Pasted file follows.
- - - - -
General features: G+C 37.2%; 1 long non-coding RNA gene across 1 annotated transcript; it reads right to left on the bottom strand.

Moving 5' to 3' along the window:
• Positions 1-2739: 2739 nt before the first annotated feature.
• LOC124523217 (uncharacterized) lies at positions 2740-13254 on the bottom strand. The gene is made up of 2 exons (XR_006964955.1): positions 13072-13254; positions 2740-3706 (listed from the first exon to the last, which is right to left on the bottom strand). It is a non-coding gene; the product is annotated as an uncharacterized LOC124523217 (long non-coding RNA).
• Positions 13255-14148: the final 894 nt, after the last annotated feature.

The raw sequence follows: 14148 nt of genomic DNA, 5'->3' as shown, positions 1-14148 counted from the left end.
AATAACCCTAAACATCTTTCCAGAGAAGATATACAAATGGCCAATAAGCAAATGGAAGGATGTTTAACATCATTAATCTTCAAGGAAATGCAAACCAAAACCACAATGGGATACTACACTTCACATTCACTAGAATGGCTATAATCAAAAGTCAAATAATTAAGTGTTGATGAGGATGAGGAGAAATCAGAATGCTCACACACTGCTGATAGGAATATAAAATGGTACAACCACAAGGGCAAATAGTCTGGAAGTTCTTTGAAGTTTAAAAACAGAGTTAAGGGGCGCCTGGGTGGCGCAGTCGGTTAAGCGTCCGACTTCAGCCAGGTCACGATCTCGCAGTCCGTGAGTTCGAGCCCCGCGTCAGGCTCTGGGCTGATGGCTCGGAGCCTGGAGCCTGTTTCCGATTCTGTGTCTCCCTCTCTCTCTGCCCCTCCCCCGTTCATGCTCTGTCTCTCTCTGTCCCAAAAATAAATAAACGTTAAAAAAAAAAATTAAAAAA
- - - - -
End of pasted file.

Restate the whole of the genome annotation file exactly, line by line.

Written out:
General features: G+C 37.2%; 1 long non-coding RNA gene across 1 annotated transcript; it reads right to left on the bottom strand.

Moving 5' to 3' along the window:
• Positions 1-2739: 2739 nt before the first annotated feature.
• LOC124523217 (uncharacterized) lies at positions 2740-13254 on the bottom strand. The gene is made up of 2 exons (XR_006964955.1): positions 13072-13254; positions 2740-3706 (listed from the first exon to the last, which is right to left on the bottom strand). It is a non-coding gene; the product is annotated as an uncharacterized LOC124523217 (long non-coding RNA).
• Positions 13255-14148: the final 894 nt, after the last annotated feature.

The raw sequence follows: 14148 nt of genomic DNA, 5'->3' as shown, positions 1-14148 counted from the left end.
AATAACCCTAAACATCTTTCCAGAGAAGATATACAAATGGCCAATAAGCAAATGGAAGGATGTTTAACATCATTAATCTTCAAGGAAATGCAAACCAAAACCACAATGGGATACTACACTTCACATTCACTAGAATGGCTATAATCAAAAGTCAAATAATTAAGTGTTGATGAGGATGAGGAGAAATCAGAATGCTCACACACTGCTGATAGGAATATAAAATGGTACAACCACAAGGGCAAATAGTCTGGAAGTTCTTTGAAGTTTAAAAACAGAGTTAAGGGGCGCCTGGGTGGCGCAGTCGGTTAAGCGTCCGACTTCAGCCAGGTCACGATCTCGCAGTCCGTGAGTTCGAGCCCCGCGTCAGGCTCTGGGCTGATGGCTCGGAGCCTGGAGCCTGTTTCCGATTCTGTGTCTCCCTCTCTCTCTGCCCCTCCCCCGTTCATGCTCTGTCTCTCTCTGTCCCAAAAATAAATAAACGTTAAAAAAAAAAATTAAAAAA